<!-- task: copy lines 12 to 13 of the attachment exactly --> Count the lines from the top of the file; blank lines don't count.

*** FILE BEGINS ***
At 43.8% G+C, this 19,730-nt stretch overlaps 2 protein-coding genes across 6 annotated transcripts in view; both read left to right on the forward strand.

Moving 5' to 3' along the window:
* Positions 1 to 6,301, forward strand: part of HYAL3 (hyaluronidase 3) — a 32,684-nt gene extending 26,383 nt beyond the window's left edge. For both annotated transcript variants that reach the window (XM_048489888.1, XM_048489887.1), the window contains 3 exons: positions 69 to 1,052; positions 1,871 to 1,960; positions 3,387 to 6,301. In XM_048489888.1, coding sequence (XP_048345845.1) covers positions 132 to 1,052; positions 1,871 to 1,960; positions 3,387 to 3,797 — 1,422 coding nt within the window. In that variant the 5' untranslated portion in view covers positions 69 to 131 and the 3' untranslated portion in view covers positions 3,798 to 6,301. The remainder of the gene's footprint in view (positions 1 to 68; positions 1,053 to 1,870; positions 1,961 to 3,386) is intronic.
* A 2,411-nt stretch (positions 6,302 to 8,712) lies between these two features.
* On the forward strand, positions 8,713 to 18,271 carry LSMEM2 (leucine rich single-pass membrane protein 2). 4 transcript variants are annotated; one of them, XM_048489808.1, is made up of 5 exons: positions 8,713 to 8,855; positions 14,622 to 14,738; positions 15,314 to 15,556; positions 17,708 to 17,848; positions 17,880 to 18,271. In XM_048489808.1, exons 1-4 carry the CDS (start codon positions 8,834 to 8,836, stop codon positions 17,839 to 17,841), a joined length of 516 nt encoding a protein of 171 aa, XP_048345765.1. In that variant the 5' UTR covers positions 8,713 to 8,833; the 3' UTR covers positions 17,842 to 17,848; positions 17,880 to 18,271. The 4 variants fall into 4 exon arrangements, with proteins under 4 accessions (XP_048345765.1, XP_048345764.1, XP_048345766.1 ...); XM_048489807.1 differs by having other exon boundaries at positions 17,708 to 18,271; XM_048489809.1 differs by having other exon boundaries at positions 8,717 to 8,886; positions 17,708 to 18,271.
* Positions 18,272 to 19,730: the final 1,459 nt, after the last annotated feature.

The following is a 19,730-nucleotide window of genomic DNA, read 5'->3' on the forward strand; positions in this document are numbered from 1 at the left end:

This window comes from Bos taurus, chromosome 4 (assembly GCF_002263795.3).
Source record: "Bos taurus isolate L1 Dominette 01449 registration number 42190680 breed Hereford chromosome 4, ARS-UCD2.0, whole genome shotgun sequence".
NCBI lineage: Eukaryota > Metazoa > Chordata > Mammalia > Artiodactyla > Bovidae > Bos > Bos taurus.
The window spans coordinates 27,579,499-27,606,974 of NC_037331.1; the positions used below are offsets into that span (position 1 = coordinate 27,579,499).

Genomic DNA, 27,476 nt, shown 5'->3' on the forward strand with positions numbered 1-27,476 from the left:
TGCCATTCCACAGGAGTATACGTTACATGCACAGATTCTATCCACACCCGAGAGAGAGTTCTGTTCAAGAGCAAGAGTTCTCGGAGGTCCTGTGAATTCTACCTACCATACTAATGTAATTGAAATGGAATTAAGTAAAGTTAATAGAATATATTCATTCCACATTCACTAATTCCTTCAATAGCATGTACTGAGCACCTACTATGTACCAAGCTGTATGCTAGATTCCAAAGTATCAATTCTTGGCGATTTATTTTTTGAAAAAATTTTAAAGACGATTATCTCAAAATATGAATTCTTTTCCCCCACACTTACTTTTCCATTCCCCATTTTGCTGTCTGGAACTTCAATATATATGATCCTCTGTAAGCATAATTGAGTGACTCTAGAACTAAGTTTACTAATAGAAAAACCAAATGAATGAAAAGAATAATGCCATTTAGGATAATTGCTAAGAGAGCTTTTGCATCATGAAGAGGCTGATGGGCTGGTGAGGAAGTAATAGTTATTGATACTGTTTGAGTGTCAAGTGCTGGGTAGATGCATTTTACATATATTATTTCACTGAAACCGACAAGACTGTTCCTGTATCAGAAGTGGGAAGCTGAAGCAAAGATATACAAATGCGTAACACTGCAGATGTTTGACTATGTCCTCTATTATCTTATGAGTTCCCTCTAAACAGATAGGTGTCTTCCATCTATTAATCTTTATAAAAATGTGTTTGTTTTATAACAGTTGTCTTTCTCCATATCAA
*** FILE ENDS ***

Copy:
Genomic DNA, 27,476 nt, shown 5'->3' on the forward strand with positions numbered 1-27,476 from the left:
TGCCATTCCACAGGAGTATACGTTACATGCACAGATTCTATCCACACCCGAGAGAGAGTTCTGTTCAAGAGCAAGAGTTCTCGGAGGTCCTGTGAATTCTACCTACCATACTAATGTAATTGAAATGGAATTAAGTAAAGTTAATAGAATATATTCATTCCACATTCACTAATTCCTTCAATAGCATGTACTGAGCACCTACTATGTACCAAGCTGTATGCTAGATTCCAAAGTATCAATTCTTGGCGATTTATTTTTTGAAAAAATTTTAAAGACGATTATCTCAAAATATGAATTCTTTTCCCCCACACTTACTTTTCCATTCCCCATTTTGCTGTCTGGAACTTCAATATATATGATCCTCTGTAAGCATAATTGAGTGACTCTAGAACTAAGTTTACTAATAGAAAAACCAAATGAATGAAAAGAATAATGCCATTTAGGATAATTGCTAAGAGAGCTTTTGCATCATGAAGAGGCTGATGGGCTGGTGAGGAAGTAATAGTTATTGATACTGTTTGAGTGTCAAGTGCTGGGTAGATGCATTTTACATATATTATTTCACTGAAACCGACAAGACTGTTCCTGTATCAGAAGTGGGAAGCTGAAGCAAAGATATACAAATGCGTAACACTGCAGATGTTTGACTATGTCCTCTATTATCTTATGAGTTCCCTCTAAACAGATAGGTGTCTTCCATCTATTAATCTTTATAAAAATGTGTTTGTTTTATAACAGTTGTCTTTCTCCATATCAA